Biden almost certainly had in mind as well the fast-growing progressive base of his party. Polls showing the dramatic drop in Israel’s approval ratings among Democrats and the rising support for Palestinian rights, even for the Boycott, Divestment and Sanctions (BDS) movement, in US public opinion, including a large minority of young Jewish Americans, are rarely acknowledged in the White House. But they are too consistent to ignore. The influence of the Palestinian rights movement has not only led to this unmistakable shift in US public and media discourse on the issue in recent years, but also to the election to Congress of advocates of Palestinian human rights and equality, mainly women and largely people of color, both key Biden constituencies.
Nevertheless, the Biden administration has continued longstanding US policies supporting Israel’s system of oppression against Palestinians. Those include maintaining the $3.8 billion in annual military funding, with another $1 billion this year for the Iron Dome missile defense system, shielding Israel from accountability at the United Nations, and supporting its desperate efforts to delegitimize or even criminalize the BDS movement, and more.
Biden has also left intact most of the anti-Palestinian policy shifts that Donald Trump imposed in blatant defiance of international law. Among these are keeping the US embassy in Jerusalem, approving Israel’s 1981 annexation of the Syrian Golan Heights, and legitimizing its patently illegal colonial settlements on land occupied since 1967. The White House is also pushing the so-called Abraham Accords, a set of normalization agreements between Israel and several Arab regimes. Most importantly, it has signaled its acceptance of Israel’s long-standing domination of Palestinians through racial discrimination and apartheid, which in 2018 culminated in the so-called “Jewish Nation-State Law.” Recent reports by Human Rights Watch and Israel’s leading human rights organization, B’Tselem, confirm that Israel imposes apartheid upon Palestinians.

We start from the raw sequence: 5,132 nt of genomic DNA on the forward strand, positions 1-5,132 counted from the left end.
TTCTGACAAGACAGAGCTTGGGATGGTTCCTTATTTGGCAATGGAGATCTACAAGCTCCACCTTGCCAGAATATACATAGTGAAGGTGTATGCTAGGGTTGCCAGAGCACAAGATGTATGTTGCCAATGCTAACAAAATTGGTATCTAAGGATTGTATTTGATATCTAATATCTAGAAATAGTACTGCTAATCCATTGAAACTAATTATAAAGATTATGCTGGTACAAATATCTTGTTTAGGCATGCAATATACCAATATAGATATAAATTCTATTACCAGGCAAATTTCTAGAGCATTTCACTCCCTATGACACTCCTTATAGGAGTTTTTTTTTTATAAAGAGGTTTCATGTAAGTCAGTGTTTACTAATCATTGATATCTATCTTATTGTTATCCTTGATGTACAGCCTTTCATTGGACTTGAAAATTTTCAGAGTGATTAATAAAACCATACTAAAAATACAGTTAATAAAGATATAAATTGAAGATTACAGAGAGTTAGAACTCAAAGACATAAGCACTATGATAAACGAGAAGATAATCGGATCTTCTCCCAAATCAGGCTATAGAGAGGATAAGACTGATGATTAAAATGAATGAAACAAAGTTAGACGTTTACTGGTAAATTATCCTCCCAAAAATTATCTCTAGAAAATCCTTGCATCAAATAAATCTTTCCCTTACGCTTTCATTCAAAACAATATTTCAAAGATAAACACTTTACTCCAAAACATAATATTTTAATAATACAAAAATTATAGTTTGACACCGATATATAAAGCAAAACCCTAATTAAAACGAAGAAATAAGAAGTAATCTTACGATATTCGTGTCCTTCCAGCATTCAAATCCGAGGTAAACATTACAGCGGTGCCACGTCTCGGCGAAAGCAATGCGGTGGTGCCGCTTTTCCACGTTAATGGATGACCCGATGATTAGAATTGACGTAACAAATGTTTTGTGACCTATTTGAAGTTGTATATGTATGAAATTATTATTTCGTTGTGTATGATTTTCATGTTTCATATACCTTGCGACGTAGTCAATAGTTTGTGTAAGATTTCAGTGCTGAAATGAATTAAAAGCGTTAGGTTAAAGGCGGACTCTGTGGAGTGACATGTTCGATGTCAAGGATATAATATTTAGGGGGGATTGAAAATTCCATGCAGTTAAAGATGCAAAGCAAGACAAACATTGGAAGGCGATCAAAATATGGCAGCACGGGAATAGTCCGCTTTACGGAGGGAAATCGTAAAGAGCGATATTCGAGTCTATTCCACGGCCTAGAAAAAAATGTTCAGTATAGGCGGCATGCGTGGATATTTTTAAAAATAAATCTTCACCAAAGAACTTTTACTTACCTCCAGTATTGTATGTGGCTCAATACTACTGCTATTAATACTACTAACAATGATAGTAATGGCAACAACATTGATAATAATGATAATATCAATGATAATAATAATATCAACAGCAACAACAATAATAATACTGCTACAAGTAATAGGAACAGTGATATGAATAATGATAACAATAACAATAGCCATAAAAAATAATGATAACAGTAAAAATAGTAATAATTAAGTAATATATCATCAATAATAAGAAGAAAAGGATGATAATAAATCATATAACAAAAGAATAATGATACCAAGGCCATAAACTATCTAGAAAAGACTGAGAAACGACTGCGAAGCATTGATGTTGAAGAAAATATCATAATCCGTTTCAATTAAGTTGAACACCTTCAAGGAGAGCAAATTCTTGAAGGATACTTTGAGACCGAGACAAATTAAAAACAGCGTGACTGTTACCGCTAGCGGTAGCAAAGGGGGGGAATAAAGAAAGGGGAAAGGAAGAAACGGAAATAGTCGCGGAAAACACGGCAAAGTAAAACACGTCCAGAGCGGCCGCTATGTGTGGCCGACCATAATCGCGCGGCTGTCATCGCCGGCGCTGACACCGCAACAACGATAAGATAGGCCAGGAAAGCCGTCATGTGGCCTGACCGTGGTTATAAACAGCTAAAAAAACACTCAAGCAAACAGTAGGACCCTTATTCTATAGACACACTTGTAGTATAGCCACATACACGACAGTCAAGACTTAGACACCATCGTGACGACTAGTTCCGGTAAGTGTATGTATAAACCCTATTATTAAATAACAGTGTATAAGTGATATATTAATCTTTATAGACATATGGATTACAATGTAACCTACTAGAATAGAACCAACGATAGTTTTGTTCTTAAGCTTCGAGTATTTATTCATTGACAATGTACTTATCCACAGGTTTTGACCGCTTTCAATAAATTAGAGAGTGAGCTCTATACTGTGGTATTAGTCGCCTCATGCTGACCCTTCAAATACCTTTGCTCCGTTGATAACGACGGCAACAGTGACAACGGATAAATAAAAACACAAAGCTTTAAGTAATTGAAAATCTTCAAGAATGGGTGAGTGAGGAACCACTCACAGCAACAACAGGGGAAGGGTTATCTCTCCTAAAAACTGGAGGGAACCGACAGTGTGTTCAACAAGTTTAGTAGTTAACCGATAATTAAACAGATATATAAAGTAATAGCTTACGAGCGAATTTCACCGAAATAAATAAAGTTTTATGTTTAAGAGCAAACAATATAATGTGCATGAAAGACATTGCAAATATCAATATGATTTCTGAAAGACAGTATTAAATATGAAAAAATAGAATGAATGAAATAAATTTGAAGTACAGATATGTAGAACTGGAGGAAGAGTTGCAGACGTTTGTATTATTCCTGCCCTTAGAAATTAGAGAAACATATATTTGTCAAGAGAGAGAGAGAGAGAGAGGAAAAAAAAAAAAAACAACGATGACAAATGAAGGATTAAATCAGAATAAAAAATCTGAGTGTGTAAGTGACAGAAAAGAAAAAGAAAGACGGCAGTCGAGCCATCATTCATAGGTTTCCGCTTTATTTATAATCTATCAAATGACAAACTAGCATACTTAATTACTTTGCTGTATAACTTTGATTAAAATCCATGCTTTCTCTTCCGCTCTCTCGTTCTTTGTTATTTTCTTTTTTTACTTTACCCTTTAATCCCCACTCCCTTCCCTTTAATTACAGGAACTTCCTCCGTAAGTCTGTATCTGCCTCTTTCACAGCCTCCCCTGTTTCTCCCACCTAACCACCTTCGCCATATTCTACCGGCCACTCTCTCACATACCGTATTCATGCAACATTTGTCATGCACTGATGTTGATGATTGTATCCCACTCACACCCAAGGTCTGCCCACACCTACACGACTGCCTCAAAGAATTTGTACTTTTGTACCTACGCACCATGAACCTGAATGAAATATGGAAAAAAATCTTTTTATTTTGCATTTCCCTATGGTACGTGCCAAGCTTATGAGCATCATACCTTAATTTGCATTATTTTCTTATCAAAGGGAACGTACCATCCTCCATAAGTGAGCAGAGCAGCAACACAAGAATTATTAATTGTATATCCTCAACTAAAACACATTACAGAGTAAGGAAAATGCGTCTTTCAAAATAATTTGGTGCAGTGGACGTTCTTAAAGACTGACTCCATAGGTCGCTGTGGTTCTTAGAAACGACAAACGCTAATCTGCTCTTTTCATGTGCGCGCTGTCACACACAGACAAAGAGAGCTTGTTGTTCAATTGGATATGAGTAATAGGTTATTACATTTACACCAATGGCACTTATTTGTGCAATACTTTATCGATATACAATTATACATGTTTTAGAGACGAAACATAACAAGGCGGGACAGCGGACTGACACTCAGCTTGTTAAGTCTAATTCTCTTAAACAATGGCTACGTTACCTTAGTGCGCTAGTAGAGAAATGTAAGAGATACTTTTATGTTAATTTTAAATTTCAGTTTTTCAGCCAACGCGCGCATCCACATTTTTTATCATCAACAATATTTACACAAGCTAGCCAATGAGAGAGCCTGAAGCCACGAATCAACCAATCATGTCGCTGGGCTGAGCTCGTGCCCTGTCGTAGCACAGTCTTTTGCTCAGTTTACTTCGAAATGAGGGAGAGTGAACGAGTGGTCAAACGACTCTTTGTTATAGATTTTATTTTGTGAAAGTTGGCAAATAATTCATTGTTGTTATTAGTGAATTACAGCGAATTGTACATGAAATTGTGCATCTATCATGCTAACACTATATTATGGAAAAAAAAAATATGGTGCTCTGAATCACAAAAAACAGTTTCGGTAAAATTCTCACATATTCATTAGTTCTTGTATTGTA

For Palestinians and human rights supporters everywhere, then, the US government remains Israel’s key sponsor. The “blacklisting” of NSO is absolutely necessary—but it cannot be equated with ending ongoing US support of Israeli apartheid and its crimes against the Palestinian people. Still, Palestinians continue to call for an international ban on all spyware, including Pegasus—keeping in mind Edward Snowden’s important observation: “Their only products are infection vectors. They’re not security products.… They don’t make vaccines—the only thing they sell is the virus.”
A global ban on NSO would be a welcome first step toward cutting all military funding to and military trade with Israel until it fully respects Palestinian rights by ending its occupation, dismantling its apartheid regime, and respecting the universally recognized rights of Palestinian refugees.
Phyllis Bennis is a fellow of the Institute for Policy Studies in Washington DC and serves on the national board of Jewish Voice for Peace; she is the author of Before & After: US Foreign Policy and the War on Terrorism
Omar Barghouti is a Palestinian human rights defender and cofounder of the Boycott, Divestment, and Sanctions (BDS) movement for Palestinian rights